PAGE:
Tuesday, September 19, 2017
Ink-Slinger Profiles by Alex Jay: Hy Mayer
Who’s Who in America (1908) said Mayer was educated “in England and Germany” where he graduated from the Gymnasium, Worms, in 1886. He “entered business life in England” and came to the U.S., through Mexico and Texas, in 1886. However, Who’s Who in New York City and State (1907) said Mayer “went to Mexico in 1885”. The Jewish Encyclopedia said “In 1885 he went to Mexico, and subsequently to Texas. There he discovered his ability to draw, and developed his talent without the aid of a teacher. Mayer next went to Cincinnati and thence to Chicago, where he began his career as caricaturist and illustrator.” Information at Ancestry.com said Mayer arrived in New York on August 31, 1885. He was aboard the Cunard steamship Servia from Liverpool, England.
…Mr. Mayer graduated from the Gymnasium at Worms at the age of sixteen. he went from there to England and held a clerkship in a broker’s office. Finding little suited to his taste, he came over seas to Cincinnati and drew for a comic paper there, called Sam the Scaramouch, which went the way of most comic papers, good and bad, into the sardine-packed limbo of “discontinued” publications. Thence Mr. Mayer went to Mexico and soon to Texas, where he became a clerk again, this time in a general store, where, as he catalogues it, he “sold coal-oil, beer, ‘pants,’ molasses, rails, and other household furnishing.”
Chicago next called him, by way of Cincinnati, and he drew for another ephemerid Light, and for various newspapers…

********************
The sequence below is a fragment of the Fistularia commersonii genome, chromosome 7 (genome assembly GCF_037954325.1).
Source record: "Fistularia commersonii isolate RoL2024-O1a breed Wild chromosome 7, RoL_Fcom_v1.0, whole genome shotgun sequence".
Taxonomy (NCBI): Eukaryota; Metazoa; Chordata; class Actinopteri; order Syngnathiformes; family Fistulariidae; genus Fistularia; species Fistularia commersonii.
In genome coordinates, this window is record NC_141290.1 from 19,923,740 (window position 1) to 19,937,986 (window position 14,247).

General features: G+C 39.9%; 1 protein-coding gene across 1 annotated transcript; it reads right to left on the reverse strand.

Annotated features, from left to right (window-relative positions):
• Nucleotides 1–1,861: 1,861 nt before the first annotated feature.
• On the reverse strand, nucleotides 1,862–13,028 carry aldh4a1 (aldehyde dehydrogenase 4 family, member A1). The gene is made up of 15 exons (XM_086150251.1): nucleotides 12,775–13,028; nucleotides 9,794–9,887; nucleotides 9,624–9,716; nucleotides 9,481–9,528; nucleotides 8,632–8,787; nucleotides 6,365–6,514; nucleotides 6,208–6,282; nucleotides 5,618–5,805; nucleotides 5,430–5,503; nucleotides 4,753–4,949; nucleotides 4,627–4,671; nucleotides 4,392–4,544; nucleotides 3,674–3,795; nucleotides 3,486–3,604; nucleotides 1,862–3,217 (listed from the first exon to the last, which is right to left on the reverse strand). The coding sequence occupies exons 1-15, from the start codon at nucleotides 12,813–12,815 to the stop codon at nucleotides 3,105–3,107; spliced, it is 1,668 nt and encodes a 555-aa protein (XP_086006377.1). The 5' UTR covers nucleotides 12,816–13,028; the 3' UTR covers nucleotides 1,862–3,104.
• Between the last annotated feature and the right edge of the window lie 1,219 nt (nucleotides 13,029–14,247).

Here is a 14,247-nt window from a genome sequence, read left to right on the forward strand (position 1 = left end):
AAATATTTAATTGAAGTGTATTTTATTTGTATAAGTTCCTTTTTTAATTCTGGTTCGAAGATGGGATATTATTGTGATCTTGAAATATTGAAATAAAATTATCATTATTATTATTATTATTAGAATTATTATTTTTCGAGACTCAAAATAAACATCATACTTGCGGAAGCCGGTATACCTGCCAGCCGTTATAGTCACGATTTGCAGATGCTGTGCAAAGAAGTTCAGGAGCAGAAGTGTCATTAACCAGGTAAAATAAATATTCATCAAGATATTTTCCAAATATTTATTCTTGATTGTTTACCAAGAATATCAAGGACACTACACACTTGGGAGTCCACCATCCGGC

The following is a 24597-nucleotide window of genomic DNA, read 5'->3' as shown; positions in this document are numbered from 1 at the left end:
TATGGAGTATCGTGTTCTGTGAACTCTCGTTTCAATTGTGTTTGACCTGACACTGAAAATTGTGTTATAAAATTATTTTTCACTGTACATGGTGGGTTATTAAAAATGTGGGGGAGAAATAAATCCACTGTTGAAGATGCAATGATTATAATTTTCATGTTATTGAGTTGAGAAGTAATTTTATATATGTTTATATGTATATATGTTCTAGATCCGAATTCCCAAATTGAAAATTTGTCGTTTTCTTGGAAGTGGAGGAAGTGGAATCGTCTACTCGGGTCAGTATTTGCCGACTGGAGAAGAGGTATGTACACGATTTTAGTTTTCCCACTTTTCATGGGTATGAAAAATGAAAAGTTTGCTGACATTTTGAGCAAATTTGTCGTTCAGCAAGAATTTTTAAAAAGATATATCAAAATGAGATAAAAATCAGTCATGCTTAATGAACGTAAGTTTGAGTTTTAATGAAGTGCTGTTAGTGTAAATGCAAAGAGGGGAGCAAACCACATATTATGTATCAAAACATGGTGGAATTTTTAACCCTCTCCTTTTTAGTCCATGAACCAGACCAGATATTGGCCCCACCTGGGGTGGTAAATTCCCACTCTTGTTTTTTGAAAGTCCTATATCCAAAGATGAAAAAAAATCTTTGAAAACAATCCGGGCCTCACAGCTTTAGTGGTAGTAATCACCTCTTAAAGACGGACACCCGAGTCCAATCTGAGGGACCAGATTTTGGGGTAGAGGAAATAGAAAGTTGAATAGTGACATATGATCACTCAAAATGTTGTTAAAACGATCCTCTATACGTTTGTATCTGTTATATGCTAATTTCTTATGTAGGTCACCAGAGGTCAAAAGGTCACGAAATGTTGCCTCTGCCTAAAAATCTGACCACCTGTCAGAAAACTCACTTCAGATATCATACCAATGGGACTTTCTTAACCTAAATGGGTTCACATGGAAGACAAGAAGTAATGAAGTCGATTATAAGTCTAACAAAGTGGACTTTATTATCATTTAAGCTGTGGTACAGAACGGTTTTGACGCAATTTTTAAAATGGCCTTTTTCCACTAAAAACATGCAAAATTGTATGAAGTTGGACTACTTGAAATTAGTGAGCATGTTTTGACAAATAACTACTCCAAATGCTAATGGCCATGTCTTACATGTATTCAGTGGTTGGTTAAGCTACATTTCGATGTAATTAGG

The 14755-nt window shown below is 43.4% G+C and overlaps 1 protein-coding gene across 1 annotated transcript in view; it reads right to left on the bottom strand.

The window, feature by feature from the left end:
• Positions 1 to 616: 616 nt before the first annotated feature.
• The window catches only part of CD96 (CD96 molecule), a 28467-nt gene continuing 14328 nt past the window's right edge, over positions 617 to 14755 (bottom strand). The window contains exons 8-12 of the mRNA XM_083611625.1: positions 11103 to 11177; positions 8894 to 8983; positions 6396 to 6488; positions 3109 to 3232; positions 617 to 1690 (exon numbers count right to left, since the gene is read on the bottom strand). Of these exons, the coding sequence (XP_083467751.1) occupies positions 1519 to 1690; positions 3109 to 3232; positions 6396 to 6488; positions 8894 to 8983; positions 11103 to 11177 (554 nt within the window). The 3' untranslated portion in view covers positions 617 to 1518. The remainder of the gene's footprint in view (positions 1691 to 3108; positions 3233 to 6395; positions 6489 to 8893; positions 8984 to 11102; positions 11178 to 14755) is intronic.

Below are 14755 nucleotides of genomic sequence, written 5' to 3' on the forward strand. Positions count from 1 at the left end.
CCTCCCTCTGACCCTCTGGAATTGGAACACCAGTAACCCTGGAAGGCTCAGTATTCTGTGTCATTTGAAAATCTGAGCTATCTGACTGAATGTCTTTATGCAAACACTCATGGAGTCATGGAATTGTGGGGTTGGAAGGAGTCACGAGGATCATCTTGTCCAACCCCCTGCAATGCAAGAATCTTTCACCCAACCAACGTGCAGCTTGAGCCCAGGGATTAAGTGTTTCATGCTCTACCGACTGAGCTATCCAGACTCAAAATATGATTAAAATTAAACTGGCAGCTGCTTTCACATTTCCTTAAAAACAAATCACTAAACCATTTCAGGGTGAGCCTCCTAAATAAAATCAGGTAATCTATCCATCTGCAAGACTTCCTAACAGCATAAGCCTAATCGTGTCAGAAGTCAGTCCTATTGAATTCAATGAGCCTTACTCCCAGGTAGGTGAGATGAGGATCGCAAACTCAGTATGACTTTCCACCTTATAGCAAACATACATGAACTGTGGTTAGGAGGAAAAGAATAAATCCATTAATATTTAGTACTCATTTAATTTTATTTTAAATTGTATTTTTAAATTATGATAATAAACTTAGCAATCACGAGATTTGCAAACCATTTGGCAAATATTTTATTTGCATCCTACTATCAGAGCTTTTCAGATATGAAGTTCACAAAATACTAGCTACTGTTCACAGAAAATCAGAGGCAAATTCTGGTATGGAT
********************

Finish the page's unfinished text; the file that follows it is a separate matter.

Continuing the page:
Mayer’s first passport was issued September 1, 1890. On the application, Chicago resident Mayer said he was an artist and journalist. Mayer picked up his passport in New York City. Mayer lived in Chicago when he received his a passport on August 14, 1893. Who’s Who in America and Who’s Who in New York City and State said Mayer resided in New York City beginning in 1893.
Mayer’s home in New York City was 53 Wast 59th Street when the illustrator obtained a passport on February 26, 1896.
The Columbian (Bloomsburg, Pennsylvania), January 14, 1897, reported the upcoming debut of “The Sunday Press Jester” by the Philadelphia Press newspaper. Mayer produced a color cartoon for the front page.
The New York Evening Telegram, April 7, 1897, reviewed Mayer’s gallery show.
Mr. Henry Mayer is also, in a way, a student of Americanism. His drawings now on exhibition at Keppel’s gallery, in East Sixteenth street, seldom fail, whether consciously or unconsciously, to preserve the traces of at least one parent race in his most characteristically American skits.The exhibition was also reviewed in the New York Sun.
But Mr. Mayer is a humorist, a caricaturist sometimes, with a wonderful facility of ludicrous invention, and at times a feeling for character and a skill in its delineation that almost suggests Forain’s acrid ironies. At other times his humor has a Rabelaisian touch.
The present exhibition of Mr. Mayer’s work covers a number of years and is made up chiefly of designs that have first made their appearance in the various comic weeklies. Several of them have been seen in the Evening Telegram. In the greater number of instances they seem to have lost nothing by reduction, but even one who has followed Mr. Mayer’s work through the humorous publications of the day can gain an increased regard for his attainments in his particular field by the massing of his work in a single gallery.
A month later, Mayer received a passport. The Manhattanite’s address was 55 West 59th Street.
The Chicago Tribune, June 14, 1899, reported that Mayer, artist Albert B. Wenzell and another American were attacked the previous evening in Paris by a group of Nationalists. The trio refused to shout “Vive l’Armee” as demand by the Nationalists. Mayer was knocked to the ground by a walking stick. The Americans and a Nationalist were arrested. The Americans were released when they threatened to demand help from Ambassador Porter.